File(s) under embargo
Reason: Publisher requirement
until file(s) become available
Integrated conversion technologies for sustainable agri-food waste valorization: A critical review
journal contributionposted on 25.11.2021, 14:42 by Falilat O Kassim, C.L. Paul Thomas, Oluwasola AfolabiOluwasola Afolabi
The global increase in agri-food production results in a consequential societal requirement to better manage the unavoidable and copious agri-food waste (AFW) generated throughout the agri-food chain. Currently, attaining a zero AFW status is not feasible due to the inefficiencies in the agri-food chain. However, technologies to recover energy (electricity, heat, biofuel) and value-added biomaterials from AFW exist, and their effective adoption offers significant environmental and economic benefits. However, implementing efficient utilisation and valorisation of AFW at the scale needed is a non-trivial engineering challenge that must accomplish optimised energy yield (and conversion efficiencies) without environmental harm from fugitive emissions and discharge of secondary pollutants. Despite advances in standalone conversion technologies (SCTs), including thermal (incineration), biochemical (fermentation/anaerobic digestion), and thermochemical (pyrolysis, gasification and hydrothermal processes), there are still unresolved challenges (e.g., selectivity, low conversion efficiency, downstream upgrading of energy carriers), exacerbated by the accompanying production of polluting intermediates and by-products that scale with the process; potentially significant sources of GHG emissions and environmental risk if discharged 59 untreated. Integrated conversion technologies (ICTs), that combine SCTs have been proposed as an approach that processes intermediates and by-products for further energy recovery at source. Effective implementation has the potential to enhance conversion efficiencies, energy carriers’ diversification and yield. This critical appraisal of SCTs, advances in SCTs exploitation as ICTs, and developmental challenges describes the opportunities for efficient utilisation of AFW. The resultant characterisation of barriers to adopting efficient conversion technologies for AFW exploitation also aligns with growing country-level assessments of AFW bioenergy potentials and the next generation of clean energy policy priorities.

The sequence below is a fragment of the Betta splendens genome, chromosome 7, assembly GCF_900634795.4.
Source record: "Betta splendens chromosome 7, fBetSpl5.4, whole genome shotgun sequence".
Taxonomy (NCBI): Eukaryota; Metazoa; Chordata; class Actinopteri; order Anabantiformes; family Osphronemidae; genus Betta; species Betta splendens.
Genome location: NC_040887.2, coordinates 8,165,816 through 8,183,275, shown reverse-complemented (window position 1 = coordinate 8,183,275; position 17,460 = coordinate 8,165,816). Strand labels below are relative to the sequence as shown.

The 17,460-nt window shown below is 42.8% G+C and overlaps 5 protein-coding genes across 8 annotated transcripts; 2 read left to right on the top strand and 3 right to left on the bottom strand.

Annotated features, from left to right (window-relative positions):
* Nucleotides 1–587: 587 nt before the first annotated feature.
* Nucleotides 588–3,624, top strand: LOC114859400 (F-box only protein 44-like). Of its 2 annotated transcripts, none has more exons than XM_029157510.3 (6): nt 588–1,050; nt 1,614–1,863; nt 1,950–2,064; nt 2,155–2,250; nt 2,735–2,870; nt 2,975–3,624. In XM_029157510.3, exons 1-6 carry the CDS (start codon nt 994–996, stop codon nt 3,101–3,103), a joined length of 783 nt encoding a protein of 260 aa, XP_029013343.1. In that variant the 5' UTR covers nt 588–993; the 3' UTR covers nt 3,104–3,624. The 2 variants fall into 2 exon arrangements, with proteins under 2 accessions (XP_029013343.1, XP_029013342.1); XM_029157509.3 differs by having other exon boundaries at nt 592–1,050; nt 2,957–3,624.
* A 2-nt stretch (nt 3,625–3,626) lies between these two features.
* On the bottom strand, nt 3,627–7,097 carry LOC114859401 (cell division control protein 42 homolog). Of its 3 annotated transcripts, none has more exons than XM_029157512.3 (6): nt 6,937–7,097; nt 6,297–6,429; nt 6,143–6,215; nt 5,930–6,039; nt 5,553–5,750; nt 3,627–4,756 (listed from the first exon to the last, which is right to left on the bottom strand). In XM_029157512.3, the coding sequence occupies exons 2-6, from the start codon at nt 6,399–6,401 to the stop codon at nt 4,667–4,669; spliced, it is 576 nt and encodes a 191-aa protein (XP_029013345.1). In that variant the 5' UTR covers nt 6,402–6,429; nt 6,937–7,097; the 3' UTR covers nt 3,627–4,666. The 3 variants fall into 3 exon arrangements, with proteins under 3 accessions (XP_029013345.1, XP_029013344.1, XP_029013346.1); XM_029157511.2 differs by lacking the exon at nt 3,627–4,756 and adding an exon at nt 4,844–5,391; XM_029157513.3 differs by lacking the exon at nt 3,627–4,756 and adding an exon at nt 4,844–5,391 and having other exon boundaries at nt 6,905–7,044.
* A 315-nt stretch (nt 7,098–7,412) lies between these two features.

Royal Academy of Engineering (RAEng) under the Research Fellowship Scheme
- Architecture, Building and Civil Engineering